I’m at a class to learn about Orgasmic Meditation, and the woman in front of me is patting her boyfriend’s shoulder reassuringly. The only people who don’t look nervous are the super-friendly helpers in their Powered by Orgasm T-shirts.
So why have a bunch of buttoned-up Brits – singles and couples of all ages – signed up for a decidedly Californian day which includes a full-frontal demo of Orgasmic Meditation and ends with an opportunity to try it yourself?
I’m here because Orgasmic Meditation (which they call OM, pronounced ‘Ome’) sounds like a good way for long-term couples to reignite passion, and for menopausal women – who often feel a bit dead sexually – to rediscover the joy of sex.
I’ve watched OM guru Nicole Daedone’s hugely popular TED talk, Orgasm: the cure for hunger in the Western woman, and want to know more. Anyone who’s giving female orgasm serious attention, and engaging men in the whole business, must be worth listening to.
Desire for connection
Other people have come to the class for a variety of reasons: there’s a middle-aged guy who is weaning himself off porn and was persuaded to come with his girlfriend, and a workaholic who wants better relationships.
There’s a middle-aged woman who is fed up of perfunctory sex; another who is struggling with difficult sexual experiences in her past. The common link is a desire for connection.
“Many people feel something is missing, that they’re not being touched deep inside,” explains our teacher, Justine Dawson, who moved to London from San Francisco to spread the word.
“They sense there’s more but they don’t know how to get there. One woman I’ve met had been diagnosed with anorgasmia, another had been abused.
“OM can have a huge impact because it’s a safe container to open something that has been shut down.”
What happens in an Orgasmic Meditation class
The morning consists of a talk about why it’s so good and, reassuringly, why it’s so weird, and Justine shares her personal experiences.
Then there’s demonstration of the technique. The man remains clothed and the woman keeps her dress on but removes her knickers.
She lies in a ‘nest’ of blanket and cushions, while the man strokes the upper left quadrant of her clitoris lightly for exactly 15 minutes. And that’s it.
After lunch, we learn the technique, then divide into pairs to practise it for ourselves. Some of those who pair up know each other already, but some don’t. On the day I went, only two men didn’t find someone to OM with.
Benefits of Orgasmic Meditation
There’s none of the thrashing around we’ve come to associate with great sex. But then, OM isn’t sex, exactly. A key distinction is drawn between climax and orgasm.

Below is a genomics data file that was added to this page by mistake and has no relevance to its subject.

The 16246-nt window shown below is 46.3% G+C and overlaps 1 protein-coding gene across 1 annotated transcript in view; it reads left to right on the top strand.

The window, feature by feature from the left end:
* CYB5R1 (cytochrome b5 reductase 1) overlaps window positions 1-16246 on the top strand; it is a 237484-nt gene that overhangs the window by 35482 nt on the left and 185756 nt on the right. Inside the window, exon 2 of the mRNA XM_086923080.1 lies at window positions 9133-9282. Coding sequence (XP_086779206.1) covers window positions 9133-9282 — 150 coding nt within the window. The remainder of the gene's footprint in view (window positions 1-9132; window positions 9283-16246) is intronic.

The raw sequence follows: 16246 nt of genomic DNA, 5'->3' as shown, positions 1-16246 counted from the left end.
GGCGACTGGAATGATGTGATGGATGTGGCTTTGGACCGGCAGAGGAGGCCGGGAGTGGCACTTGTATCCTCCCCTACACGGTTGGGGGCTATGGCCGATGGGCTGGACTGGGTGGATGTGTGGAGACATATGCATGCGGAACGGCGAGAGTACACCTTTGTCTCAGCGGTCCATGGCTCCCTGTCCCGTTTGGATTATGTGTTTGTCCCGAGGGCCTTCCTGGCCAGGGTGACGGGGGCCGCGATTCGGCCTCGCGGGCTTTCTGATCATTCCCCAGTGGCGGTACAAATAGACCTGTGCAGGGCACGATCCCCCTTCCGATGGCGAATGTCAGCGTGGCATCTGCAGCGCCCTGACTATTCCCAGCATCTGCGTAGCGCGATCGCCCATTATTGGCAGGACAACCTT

Removing the idea of a goal shifts the focus so that orgasm becomes a more undulating, exploratory experience.
While OM increases libido, its impact can go way beyond sex. Practitioners claim it heightens concentration, reduces stress and promotes better communication.
“With sex you blow off steam; you often have a good nap afterwards,” says Justine. “OM-ing fills the body with energy.
“And if you’re stressed it helps smooth that out. People sleep less; there’s a vibrancy inside their body. OM-ing cultivates that internal aliveness.”
What do men get out of OM?
It’s easy to see why women like OM-ing. But what do men get out of it? Casey, who does the pre-lunch demo, says he gets turned on in an OM ten to 15 per cent of the time. That sounds a bit paltry, but then that’s not really the point.
Men talk about reaching a whole new level of intimacy through OM. One says: “It’s given me more confidence in relating with women than I’d thought possible. I’m no longer guessing.
“If I’m feeling more I know she’s also feeling more. If you understand how her orgasm works you understand the rest of her world about a thousand times better.”
We’re warned that it’s important not to give up if it doesn’t blow your mind the first time. One woman who hadn’t had sex for two years until she came to an OM class remembers, “For about the first 12 times I didn’t feel anything much.”
So why persist? “Because I knew something in me needed to change. After that things gradually started to move. At first I thought, ‘Does it have to be this?’ But it’s the only thing that worked.”
Overcoming intimacy issues
Her initial reservations are understandable. You’ve got to be pretty brave to pitch up as a singleton and ask a stranger to OM (it’s fine to say no!).
Yet only one person leaves before the (totally optional) practice session, muttering that it all feels a bit cult-ish to her. In the tea break one guy wails, “I’m single – who can I do it with after today?”
The answer lies in the OM community, who offer training and mutual support through Practice Clubs (£195 for four), Circles and an online Hub.
Support is crucial, because OM-ing can expose all sorts of difficult issues and emotions which may have been buried for years, such as jealousy, anger, and above all, shame.
Call me old-fashioned, but that’s where I baulk. OM-ing seems like a really wonderful way for couples to re-connect, and many choose private coaching (£500 for three sessions). But getting your knickers off with a stranger in public? Exploring jealousy? No thanks. It’s all a bit 1970s for me.
Justine’s response is reassuring: “Each person has their own boundaries and desires. We work with what they want to learn.
“It’s like anything you practice, such as meditation or yoga. It might give you a little inspiration, a nice feeling, it might open something with a partner. Or you could take it on as a practice and feel more of the benefits over the long term.”
As for me, what did I get out of it? I certainly had more energy and a sense of that ‘internal aliveness’ Justine talks about. But did it have any lasting effect? Well, put it this way, I’d be happy to keep practising.
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